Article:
Fashion is art. Just like paintings and photography capture truth and raw feeling, the way one dresses can be a window into their life, personality and soul. It’s no wonder then that fashion is a trillion-dollar industry, with more than $250 billion spent in the U.S. alone.

While the fashion industry is been a force for the economy, it’s a disaster environmentally and socially. Unfortunately for well-meaning fashionistas, the shirts on our backs have quite an adverse impact on fragile Earth and its people.

To understand why fashion’s carbon footprint is immense, let’s look at the supply chain for a t-shirt. The cotton for the shirt must first be grown and harvested. To manufacture just one t-shirt from cotton takes 2,700 liters of water. Not only are incredible amounts of water used, the cotton was likely sprayed with pesticide, then dyed to keep its color pristine and “clean.”

Because fashion is a global industry, we know the cotton was probably grown in China, India or the U.S., then shipped overseas to a labor-intensive sweatshop where workers struggle day and night to meet demands of the consumer.

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To top it off, consumers are constantly replacing old clothes with new ones to keep up with the ever-changing trends — the cycle never stops. A detailed survey of almost 2,000 women found, on average, a piece of clothing is worn just seven times before being tossed.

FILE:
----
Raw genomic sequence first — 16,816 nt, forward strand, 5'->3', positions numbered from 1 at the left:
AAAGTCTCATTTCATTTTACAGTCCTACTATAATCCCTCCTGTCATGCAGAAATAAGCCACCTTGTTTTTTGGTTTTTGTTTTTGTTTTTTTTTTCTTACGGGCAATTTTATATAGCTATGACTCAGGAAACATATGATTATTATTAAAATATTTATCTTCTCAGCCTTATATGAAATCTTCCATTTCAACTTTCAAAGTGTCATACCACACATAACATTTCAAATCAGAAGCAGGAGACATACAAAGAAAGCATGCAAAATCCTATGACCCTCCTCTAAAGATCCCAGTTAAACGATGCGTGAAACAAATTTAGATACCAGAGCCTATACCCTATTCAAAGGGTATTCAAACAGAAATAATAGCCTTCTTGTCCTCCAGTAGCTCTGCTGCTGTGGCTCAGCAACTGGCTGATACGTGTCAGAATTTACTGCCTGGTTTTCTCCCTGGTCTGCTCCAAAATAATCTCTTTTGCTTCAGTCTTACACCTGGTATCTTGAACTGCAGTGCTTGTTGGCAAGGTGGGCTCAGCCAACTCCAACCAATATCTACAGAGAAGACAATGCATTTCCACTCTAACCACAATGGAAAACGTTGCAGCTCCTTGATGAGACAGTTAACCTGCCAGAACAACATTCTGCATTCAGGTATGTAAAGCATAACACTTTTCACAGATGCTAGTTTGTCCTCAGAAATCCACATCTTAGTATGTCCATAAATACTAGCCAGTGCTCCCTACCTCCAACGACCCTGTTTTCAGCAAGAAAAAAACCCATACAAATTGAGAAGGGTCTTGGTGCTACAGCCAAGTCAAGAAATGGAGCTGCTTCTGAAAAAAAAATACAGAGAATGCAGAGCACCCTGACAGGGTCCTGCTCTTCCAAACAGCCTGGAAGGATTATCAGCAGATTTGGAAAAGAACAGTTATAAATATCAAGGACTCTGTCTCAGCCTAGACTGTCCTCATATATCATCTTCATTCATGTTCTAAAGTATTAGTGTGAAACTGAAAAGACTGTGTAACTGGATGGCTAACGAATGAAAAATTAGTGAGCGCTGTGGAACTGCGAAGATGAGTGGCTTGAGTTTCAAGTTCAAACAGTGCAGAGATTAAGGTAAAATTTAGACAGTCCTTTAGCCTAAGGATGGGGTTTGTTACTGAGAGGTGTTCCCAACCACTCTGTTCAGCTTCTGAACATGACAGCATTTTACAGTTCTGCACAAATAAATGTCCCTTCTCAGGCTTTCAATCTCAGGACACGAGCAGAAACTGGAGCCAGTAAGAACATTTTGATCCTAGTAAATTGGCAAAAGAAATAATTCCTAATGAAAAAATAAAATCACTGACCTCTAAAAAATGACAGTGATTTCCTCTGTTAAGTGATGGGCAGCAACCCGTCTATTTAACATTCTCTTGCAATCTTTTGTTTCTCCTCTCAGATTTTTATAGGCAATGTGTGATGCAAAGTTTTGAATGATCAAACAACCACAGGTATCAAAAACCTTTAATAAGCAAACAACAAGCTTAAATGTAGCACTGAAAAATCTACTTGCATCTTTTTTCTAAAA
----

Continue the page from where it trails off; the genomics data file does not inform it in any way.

With clothing demands, pollution, sweatshops and landfills growing, expressing oneself through style might not be the best option. This is one reason I dislike the club and party culture here in the Midwest. People tend to excessively buy cheap clothing in order to keep up with their social lifestyle. This leads to a sea of black stringy tops and vans, which is unoriginal and monotonous but also normalizes materialism and throw-away culture.

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If people would stop purchasing unnecessary items, our Earth would benefit greatly. There are many simple and creative alternatives out there to minimize your social-carbon footprint.

One is to create a capsule closet. This consists of around 30 staple, basic pieces that don’t go out of style and are easy to mix-and-match with. By sticking to this minimalist wardrobe, you will reduce the number of unnecessary pieces you buy all while saving cash. Consider it a no-lose situation.

If you don’t want to reduce your wardrobe another option is to be brand-conscious. Zara and Urban Outfitters for example, are known to be controversial and unethical retailers constantly under the press’s scrutiny, yet not many people seem to notice or care.

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These retailers and more contribute immensely to global warming and sweatshop use. Diligently search and you will find environmental treasure brands that have yet to hit stores. Set the trend.

Lastly, thrift. Thrifting can lead to a vintage and unique style. By reusing clothes, you are helping to reduce the overall production and consumption of fast fashion.

Next time you have an urge to treat yourself with retail therapy, consider these alternatives and know that you are doing the earth and its people a big favor.

Lisa Heverly ([email protected]) is a freshman majoring in international business.